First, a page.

Proposed plans for bridge unlikely following designation of site as an asset of community value

Lambeth Council have agreed to designate the site where a 366m pedestrian ‘garden bridge’ over the River Thames is proposed to land on the South Bank, as an Asset of Community Value, blocking the sale of the site. Without a lease of the site the Garden Bridge cannot be built.

The designation by Lambeth Council means that the community campaigning against the Garden Bridge are entitled to bid for the site, when the Garden Bridge Trust seek a sub-lease later this year to build their bridge. Campaigners will be given six months to raise funds to buy the site.

Michael Ball, a local resident who brought a judicial review legal case against Lambeth Council’s grant of planning permission for the bridge said: “The site is currently public open space made up of grass and trees: these would be cut down and replaced by a large retail franchise from which steps and lifts would lead to the Garden Bridge.

“Lambeth is currently offering to extend the lease to 200 years on a peppercorn rent, and vary it to allow commercial buildings and a Garden Bridge. Well, we would offer two peppercorns, and probably a lot more to retain this site as a ‘garden-bridge-free’ green open space for everybody on the South Bank.”

As a result of Mr Ball’s legal action, the Garden Bridge Trust, the group behind the bridge, have now agreed to provide a guarantee to cover the cost of the ongoing maintenance of the bridge, estimated at £3.5m annually or £90m over the lifetime of the Bridge.

The agreement is contained in a draft court order signed by the Trust, Lambeth Council and Mr Ball’s solicitors, which has been submitted to the High Court today.  The court is expected to confirm the order.

The guarantee would be similar to that required by Westminster Council when they granted planning permission for the northern part of the bridge, but it will now be open to scrutiny and enforceable by the Courts. Without such a guarantee in place the Garden Bridge cannot be built.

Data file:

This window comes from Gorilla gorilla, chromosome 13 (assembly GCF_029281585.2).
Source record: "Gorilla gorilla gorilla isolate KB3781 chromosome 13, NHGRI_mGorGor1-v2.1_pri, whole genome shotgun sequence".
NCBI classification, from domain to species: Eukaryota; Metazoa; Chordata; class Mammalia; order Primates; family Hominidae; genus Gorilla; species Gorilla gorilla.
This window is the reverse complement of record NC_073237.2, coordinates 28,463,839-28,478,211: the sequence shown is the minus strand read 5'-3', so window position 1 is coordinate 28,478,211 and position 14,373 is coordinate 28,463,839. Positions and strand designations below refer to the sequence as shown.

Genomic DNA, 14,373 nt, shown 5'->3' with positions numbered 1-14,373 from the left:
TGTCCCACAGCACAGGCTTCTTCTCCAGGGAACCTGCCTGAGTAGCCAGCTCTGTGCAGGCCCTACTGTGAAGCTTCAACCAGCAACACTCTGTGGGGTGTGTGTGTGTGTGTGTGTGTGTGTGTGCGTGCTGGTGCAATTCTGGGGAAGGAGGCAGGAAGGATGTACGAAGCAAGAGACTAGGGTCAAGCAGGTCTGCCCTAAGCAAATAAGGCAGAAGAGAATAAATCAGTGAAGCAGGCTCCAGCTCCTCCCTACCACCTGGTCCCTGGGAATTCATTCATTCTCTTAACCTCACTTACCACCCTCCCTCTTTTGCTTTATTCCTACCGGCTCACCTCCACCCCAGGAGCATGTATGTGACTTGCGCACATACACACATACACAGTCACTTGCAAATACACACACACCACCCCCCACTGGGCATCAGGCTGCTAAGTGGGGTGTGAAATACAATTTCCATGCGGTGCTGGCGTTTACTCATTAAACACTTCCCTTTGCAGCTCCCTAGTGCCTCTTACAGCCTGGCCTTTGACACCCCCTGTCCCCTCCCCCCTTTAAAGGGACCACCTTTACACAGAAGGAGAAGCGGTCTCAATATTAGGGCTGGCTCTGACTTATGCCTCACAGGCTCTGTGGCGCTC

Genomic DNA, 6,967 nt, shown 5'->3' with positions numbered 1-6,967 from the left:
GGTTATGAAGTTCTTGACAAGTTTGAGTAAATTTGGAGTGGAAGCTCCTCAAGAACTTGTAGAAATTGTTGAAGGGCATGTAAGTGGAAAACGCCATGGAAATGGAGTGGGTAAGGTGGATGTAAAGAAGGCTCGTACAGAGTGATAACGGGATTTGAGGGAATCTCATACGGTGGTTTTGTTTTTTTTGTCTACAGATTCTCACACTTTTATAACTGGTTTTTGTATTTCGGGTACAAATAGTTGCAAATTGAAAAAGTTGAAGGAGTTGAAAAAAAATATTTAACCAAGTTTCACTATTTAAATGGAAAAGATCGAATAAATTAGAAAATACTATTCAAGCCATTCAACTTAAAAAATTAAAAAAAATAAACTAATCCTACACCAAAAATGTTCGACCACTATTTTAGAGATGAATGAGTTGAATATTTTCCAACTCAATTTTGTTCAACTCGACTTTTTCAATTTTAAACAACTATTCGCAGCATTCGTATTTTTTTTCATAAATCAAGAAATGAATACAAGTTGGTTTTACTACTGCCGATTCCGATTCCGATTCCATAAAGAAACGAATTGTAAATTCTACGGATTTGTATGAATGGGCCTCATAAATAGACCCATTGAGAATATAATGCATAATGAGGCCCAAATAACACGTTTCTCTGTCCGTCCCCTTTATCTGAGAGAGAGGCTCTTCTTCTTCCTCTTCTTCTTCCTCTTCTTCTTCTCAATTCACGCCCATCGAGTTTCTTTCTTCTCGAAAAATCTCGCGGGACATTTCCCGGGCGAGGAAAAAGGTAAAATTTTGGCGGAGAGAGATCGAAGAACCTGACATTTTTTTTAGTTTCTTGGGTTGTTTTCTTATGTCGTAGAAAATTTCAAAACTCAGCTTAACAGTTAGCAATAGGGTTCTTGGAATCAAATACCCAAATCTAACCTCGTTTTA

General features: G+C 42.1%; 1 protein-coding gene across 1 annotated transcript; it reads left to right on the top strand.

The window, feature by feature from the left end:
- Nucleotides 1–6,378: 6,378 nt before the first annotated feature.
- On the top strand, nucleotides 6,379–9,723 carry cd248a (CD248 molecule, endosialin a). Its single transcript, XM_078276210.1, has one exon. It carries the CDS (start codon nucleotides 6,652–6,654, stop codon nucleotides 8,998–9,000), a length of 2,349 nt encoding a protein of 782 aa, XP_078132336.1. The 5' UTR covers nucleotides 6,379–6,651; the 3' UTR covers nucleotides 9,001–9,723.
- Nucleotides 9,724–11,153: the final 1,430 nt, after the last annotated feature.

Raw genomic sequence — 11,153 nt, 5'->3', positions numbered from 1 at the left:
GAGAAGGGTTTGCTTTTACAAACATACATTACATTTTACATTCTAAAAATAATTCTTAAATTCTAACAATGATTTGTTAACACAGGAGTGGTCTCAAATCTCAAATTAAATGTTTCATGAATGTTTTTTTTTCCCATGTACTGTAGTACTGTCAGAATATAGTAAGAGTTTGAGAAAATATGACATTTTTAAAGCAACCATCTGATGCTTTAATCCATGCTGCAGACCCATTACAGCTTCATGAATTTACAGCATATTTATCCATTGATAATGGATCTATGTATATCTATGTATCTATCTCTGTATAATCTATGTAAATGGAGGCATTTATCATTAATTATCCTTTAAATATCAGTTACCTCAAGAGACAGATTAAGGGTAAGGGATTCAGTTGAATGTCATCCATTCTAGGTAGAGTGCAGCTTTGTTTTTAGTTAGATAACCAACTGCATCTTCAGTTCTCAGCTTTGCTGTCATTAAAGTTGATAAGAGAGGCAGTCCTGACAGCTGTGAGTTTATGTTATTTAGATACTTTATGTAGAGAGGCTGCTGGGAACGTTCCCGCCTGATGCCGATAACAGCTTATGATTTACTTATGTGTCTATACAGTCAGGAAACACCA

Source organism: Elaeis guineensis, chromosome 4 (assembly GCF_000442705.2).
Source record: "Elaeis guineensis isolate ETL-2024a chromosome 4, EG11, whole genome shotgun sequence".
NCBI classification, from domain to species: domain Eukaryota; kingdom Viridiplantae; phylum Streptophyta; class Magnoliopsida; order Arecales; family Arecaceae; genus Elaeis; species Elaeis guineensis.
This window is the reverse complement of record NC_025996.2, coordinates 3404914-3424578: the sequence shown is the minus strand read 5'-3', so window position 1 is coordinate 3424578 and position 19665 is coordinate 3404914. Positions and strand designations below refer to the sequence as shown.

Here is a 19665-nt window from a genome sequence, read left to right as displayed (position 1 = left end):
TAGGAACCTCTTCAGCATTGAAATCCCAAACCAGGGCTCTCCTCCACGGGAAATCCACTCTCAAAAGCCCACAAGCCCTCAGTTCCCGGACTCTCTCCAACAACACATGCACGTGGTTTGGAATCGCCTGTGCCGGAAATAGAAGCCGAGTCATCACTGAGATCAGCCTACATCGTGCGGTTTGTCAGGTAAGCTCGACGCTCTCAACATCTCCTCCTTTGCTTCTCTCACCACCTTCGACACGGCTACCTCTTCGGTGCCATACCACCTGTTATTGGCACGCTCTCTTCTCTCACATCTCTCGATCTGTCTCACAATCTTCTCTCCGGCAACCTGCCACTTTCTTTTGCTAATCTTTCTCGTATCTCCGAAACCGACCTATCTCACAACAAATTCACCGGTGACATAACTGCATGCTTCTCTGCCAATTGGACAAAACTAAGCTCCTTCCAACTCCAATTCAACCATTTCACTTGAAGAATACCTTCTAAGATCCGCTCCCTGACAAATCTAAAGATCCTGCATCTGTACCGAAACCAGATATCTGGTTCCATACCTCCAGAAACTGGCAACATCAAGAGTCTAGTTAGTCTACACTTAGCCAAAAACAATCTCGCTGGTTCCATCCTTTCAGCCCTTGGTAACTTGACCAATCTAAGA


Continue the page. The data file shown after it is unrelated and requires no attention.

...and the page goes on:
Mr Ball said

“I launched a Judicial Review because the Garden Bridge is misconceived and strongly opposed by a wide range of people and interests. It is only because of the legal proceedings that the Garden Bridge Trust has agreed to provide a guarantee. This is recognised by the fact that Lambeth Council have agreed to pay all of our legal costs.

“The Garden Bridge Trust are £50m short already on the money they need to be able to build the bridge.  It seems likely therefore that they will have great difficulty getting a private supporter to put an additional £90m on the line. £60m of public funding has already been committed, in this age of austerity, to what was supposed to be a private bridge, and Boris Johnson has ruled out any more public subsidies. We will keep this under close scrutiny, and will be ready to go back to Court if necessary”.

Richard Stein of solicitors Leigh Day, who acts for Michael Ball said

“We are pleased to have secured a withdrawal of the judicial review on terms agreeable to all parties. We have achieved an enforceable guarantee that the money to maintain the bridge over its lifetime will now be required.  Without this guarantee which the Garden Bridge Trust will now be required to provide, this burden for what was supposed to be a private project would have fallen on the public purse.”